Since I typically produce three or four novels a year, I'm comfortable disregarding their advice, because my undisciplined, random practice suits me just fine.
Which do you prefer?
Progress continues with my upcoming release, Bear of the Midnight Sun. I hired a graphic designer for the cover--I wrote about that disappointing experience last week--and received a cover that's OK. I used part of his design to create my own front cover. You can decide which is his and which is mine. Ultimately, it doesn't matter.
What I would like your opinion about, however, is which of the two cover options you prefer. I'm calling them "with the beard" and "without the beard." Leave a comment to indicate your preference.
So, about the book ...
I'm taking a break from fantasy romance to wade back into paranormal romance. This book continues the series begun with The Barbary Lion and its sequel Tiger in the Snow. You'll see the theme in cover design.
As consistent with the trope, our hero is an immortal shifter, a polar bear. He's older than Dmitry and younger than Atlas. Also consistent, he's looking for his mate. In an original twist upon the usual grab-and-bag scenario of shifter males finding and claiming their mates, Sindre finds his soulmate as a fellow guest in a talk show studio in Las Vegas.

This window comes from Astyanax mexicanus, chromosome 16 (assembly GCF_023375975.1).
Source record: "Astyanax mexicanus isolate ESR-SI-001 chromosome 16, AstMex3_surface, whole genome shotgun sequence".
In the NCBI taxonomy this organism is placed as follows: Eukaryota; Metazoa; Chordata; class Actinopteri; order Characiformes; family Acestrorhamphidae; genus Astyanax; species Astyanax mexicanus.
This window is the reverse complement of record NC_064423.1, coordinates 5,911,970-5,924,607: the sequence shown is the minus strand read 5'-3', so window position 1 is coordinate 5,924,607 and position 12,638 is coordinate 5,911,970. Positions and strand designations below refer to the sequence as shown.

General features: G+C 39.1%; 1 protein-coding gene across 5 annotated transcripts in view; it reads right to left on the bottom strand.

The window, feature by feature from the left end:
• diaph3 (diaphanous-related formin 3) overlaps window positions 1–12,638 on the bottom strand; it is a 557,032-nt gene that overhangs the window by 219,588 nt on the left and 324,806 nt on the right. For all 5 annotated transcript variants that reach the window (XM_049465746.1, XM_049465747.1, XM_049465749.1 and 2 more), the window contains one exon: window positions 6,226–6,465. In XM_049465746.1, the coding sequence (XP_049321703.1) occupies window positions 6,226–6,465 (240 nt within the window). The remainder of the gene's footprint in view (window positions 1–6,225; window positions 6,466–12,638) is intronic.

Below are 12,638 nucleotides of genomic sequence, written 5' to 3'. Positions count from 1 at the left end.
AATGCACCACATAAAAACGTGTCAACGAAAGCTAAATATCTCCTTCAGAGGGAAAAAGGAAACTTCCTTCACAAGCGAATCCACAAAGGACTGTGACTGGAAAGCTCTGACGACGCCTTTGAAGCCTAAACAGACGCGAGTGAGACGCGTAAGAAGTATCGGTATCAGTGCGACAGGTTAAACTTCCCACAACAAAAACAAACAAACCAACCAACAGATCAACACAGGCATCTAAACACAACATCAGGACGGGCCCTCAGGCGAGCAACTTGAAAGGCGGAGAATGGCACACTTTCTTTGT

It's Vegas, baby. Anything goes!
Unlike Atlas Leonidus, Sindre doesn't mean to be an overbearing jerk. Just like Atlas, he can't really help it. Miranda, our heroine, finds herself overwhelmed by this big, virile man and the powerful bear he unleashes within her.
This adventure takes our hero and heroine from the bright, garish lights of Las Vegas, NV to the frigid arctic to the steamy heat of Kenya. We reacquaint ourselves with Atlas and Chloe, who hasn't quite tamed the old lion. Be prepared for marital advice from the Barbary lion: hey, he said it, not I. I heard his voice clear as day when that scene flowed onto the page.
Beginning October 1, my Book of the Month promotion will be the first two books in the series: The Immortal Shifter Duet which contains both books. Bear of the Midnight Sun is scheduled for release on October 31 and will be November's book of the month.